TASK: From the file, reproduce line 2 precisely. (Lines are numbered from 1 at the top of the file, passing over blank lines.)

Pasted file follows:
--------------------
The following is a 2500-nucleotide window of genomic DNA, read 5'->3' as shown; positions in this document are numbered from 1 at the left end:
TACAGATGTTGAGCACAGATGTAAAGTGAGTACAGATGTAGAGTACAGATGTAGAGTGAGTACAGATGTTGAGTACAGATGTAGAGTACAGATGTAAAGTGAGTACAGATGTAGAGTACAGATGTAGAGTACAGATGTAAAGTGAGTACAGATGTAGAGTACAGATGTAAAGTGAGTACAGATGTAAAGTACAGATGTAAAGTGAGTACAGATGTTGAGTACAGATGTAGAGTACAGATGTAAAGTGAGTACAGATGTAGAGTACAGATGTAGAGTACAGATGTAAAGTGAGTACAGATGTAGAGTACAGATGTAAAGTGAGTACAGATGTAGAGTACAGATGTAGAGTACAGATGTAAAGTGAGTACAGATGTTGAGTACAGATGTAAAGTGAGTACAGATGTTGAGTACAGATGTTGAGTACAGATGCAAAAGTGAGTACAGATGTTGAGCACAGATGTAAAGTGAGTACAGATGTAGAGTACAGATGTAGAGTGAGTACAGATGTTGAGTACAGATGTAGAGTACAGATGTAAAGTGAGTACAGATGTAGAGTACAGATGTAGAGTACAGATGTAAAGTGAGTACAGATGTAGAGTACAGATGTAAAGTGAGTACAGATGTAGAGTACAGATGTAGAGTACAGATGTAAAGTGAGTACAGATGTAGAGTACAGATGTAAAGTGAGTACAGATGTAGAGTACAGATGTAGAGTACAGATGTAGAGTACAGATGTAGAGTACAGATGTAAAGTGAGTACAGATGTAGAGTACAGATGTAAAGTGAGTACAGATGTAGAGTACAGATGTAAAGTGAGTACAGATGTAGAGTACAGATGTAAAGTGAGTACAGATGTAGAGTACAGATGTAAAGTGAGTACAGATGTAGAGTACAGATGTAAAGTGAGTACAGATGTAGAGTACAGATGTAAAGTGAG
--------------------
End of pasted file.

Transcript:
TACAGATGTTGAGCACAGATGTAAAGTGAGTACAGATGTAGAGTACAGATGTAGAGTGAGTACAGATGTTGAGTACAGATGTAGAGTACAGATGTAAAGTGAGTACAGATGTAGAGTACAGATGTAGAGTACAGATGTAAAGTGAGTACAGATGTAGAGTACAGATGTAAAGTGAGTACAGATGTAAAGTACAGATGTAAAGTGAGTACAGATGTTGAGTACAGATGTAGAGTACAGATGTAAAGTGAGTACAGATGTAGAGTACAGATGTAGAGTACAGATGTAAAGTGAGTACAGATGTAGAGTACAGATGTAAAGTGAGTACAGATGTAGAGTACAGATGTAGAGTACAGATGTAAAGTGAGTACAGATGTTGAGTACAGATGTAAAGTGAGTACAGATGTTGAGTACAGATGTTGAGTACAGATGCAAAAGTGAGTACAGATGTTGAGCACAGATGTAAAGTGAGTACAGATGTAGAGTACAGATGTAGAGTGAGTACAGATGTTGAGTACAGATGTAGAGTACAGATGTAAAGTGAGTACAGATGTAGAGTACAGATGTAGAGTACAGATGTAAAGTGAGTACAGATGTAGAGTACAGATGTAAAGTGAGTACAGATGTAGAGTACAGATGTAGAGTACAGATGTAAAGTGAGTACAGATGTAGAGTACAGATGTAAAGTGAGTACAGATGTAGAGTACAGATGTAGAGTACAGATGTAGAGTACAGATGTAGAGTACAGATGTAAAGTGAGTACAGATGTAGAGTACAGATGTAAAGTGAGTACAGATGTAGAGTACAGATGTAAAGTGAGTACAGATGTAGAGTACAGATGTAAAGTGAGTACAGATGTAGAGTACAGATGTAAAGTGAGTACAGATGTAGAGTACAGATGTAAAGTGAGTACAGATGTAGAGTACAGATGTAAAGTGAG